Higher, Faster, Deadlier: How Marijuana Use is Fueling a Crisis on America’s Roadways


The recent surge in marijuana use has raised concerns about its impact on public health, particularly in relation to impaired driving. Despite the growing trend of marijuana legalization, the number of deaths on American roads has increased, with many involving drivers who were under the influence of both marijuana and alcohol.

A recent study published in the American Journal of Public Health found that the percentage of car crash deaths in the US involving marijuana has risen from 4.2% in 2000 to 11.2% in 2018. Furthermore, the percentage of car crash deaths involving both marijuana and alcohol has increased from 4.8% to 10.3% over the same period.

Monitoring the Future, a survey funded by the National Institute on Drug Abuse, found that the percentage of Americans aged 19-30 who use marijuana daily has more than doubled from 3.8% in 2000 to 7.8% in 2018. This rise in daily marijuana use closely tracks the increase in car crash deaths involving marijuana.

From 2018 to 2022, the percentage of Americans who use marijuana daily rose by 45% among 19-to-30-year-olds and 51% among 35-to-50-year-olds. If the proportion of car crash deaths involving marijuana also rose by a similar percentage, that would mean that the proportion of car crash deaths involving marijuana has increased from 21.5% in 2018 to around 31.1-32.5% in 2022, approaching one-third of all car crash deaths in the US.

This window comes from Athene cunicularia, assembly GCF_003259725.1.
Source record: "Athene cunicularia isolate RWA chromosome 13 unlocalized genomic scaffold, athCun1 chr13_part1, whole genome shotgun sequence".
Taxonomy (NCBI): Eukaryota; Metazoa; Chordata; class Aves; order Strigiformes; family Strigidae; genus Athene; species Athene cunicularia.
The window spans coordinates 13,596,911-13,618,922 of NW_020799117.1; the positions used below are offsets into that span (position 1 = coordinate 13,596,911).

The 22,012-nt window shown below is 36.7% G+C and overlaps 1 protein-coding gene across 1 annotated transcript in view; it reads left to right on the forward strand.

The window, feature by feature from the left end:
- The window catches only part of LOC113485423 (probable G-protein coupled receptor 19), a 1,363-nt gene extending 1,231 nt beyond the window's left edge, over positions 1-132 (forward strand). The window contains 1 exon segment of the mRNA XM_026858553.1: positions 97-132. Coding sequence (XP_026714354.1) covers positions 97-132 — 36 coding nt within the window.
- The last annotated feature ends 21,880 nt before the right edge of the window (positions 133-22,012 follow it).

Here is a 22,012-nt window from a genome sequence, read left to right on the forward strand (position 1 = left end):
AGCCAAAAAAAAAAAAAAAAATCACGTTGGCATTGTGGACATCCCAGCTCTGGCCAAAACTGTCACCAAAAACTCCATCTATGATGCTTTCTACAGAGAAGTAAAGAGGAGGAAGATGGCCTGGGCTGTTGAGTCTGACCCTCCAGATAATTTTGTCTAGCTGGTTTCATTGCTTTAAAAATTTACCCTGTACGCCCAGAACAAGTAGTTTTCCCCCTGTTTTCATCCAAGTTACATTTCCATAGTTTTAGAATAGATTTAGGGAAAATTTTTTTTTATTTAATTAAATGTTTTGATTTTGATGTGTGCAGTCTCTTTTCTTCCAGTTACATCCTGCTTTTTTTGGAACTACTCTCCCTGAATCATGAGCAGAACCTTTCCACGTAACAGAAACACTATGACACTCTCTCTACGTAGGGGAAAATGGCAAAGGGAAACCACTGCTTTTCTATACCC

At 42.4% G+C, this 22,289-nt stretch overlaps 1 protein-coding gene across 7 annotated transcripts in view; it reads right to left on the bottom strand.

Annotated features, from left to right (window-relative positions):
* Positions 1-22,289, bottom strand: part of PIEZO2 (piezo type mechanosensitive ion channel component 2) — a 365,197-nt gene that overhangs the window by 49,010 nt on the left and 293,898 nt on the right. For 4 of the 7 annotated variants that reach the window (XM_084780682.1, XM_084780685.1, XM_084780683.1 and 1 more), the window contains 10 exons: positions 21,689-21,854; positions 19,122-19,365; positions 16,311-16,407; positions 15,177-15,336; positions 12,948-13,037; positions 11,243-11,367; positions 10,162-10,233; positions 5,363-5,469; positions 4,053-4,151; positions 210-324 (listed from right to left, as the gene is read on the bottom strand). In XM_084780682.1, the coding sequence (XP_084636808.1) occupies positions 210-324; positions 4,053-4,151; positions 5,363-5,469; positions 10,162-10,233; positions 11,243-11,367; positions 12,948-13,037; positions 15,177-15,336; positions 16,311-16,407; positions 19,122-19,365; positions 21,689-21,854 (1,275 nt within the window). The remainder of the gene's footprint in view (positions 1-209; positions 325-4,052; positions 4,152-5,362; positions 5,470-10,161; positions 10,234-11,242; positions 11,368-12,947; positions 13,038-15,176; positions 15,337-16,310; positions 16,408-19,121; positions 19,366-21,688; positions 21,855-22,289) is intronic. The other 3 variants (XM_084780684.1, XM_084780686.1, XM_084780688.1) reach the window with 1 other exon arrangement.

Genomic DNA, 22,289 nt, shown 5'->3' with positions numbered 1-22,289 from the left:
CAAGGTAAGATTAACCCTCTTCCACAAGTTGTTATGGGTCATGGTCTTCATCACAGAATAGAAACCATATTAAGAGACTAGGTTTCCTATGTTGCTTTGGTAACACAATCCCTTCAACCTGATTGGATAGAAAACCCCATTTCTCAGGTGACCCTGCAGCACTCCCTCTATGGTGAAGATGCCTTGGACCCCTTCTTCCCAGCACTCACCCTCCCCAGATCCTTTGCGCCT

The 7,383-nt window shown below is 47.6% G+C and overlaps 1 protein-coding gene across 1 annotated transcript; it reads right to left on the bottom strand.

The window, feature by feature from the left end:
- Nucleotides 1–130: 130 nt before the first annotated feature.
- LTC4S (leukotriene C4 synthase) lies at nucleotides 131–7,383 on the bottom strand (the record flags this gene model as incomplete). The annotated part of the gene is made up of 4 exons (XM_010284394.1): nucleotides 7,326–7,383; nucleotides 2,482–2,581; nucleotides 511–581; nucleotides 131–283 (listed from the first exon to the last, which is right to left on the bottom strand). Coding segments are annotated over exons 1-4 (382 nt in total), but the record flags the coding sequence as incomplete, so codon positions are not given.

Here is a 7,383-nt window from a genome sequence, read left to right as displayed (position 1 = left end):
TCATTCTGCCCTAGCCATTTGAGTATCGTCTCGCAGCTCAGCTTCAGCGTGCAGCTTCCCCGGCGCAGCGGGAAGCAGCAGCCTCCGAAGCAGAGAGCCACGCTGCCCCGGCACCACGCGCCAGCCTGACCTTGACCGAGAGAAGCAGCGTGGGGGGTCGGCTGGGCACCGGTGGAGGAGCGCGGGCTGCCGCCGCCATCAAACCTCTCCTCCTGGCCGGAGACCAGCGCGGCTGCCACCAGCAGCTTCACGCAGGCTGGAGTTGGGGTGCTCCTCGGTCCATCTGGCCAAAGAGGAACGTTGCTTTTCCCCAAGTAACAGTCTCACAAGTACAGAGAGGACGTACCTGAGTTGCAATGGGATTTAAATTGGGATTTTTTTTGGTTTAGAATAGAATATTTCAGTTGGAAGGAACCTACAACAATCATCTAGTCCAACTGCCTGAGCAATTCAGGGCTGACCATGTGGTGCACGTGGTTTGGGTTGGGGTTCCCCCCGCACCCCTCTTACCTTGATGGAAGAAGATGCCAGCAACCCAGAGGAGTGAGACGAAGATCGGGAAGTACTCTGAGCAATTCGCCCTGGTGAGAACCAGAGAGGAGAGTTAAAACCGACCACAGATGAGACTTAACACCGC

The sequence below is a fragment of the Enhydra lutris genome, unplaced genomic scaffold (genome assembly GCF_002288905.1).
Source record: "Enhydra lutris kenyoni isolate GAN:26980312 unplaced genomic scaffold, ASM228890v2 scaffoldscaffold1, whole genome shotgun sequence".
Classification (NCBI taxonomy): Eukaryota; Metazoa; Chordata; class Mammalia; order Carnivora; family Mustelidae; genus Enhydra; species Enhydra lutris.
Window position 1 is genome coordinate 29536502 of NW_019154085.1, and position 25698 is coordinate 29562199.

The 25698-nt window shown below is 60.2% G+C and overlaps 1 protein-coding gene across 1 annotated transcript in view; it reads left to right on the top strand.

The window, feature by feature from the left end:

The connection between marijuana and alcohol use in relation to impaired driving is also concerning. Boston University’s School of Public Health notes that little attention has been given to the connection between the two substances, and that cannabis increases the likelihood of alcohol use in crash deaths.

The lack of a reliable test for detecting marijuana impairment makes it challenging for law enforcement to catch and prosecute stoned drivers. Former Director of the Office of National Drug Control Policy John Walters and former Attorney General Bill Barr have also noted that today’s marijuana is more potent than it was in the past, making it more dangerous.

The Biden administration’s plan to reschedule marijuana as a Schedule III substance, despite the Obama-era DEA’s conclusion that it has a high potential for abuse and lacks an acceptable level of safety for use, is also concerning. This would grant Big Marijuana easier access to banking services and allow it to write off business expenses, potentially leading to more dangerous and impaired driving.

The impact of marijuana use on public health is multifaceted, including increased air pollution, decreased motivation and vigor, and the risk of death on America’s roads. The legalization of marijuana is a failed experiment that prioritizes the desires of a minority of Americans over the safety of the wider citizenry and their loved ones.

Jeffrey H. Anderson
Jeffrey H. Anderson
Jeffrey H. Anderson is president of the American Main Street Initiative, a think tank for everyday Americans, and served as director of the Bureau of Justice Statistics at the U.S. Department of Justice from 2017 to 2021.

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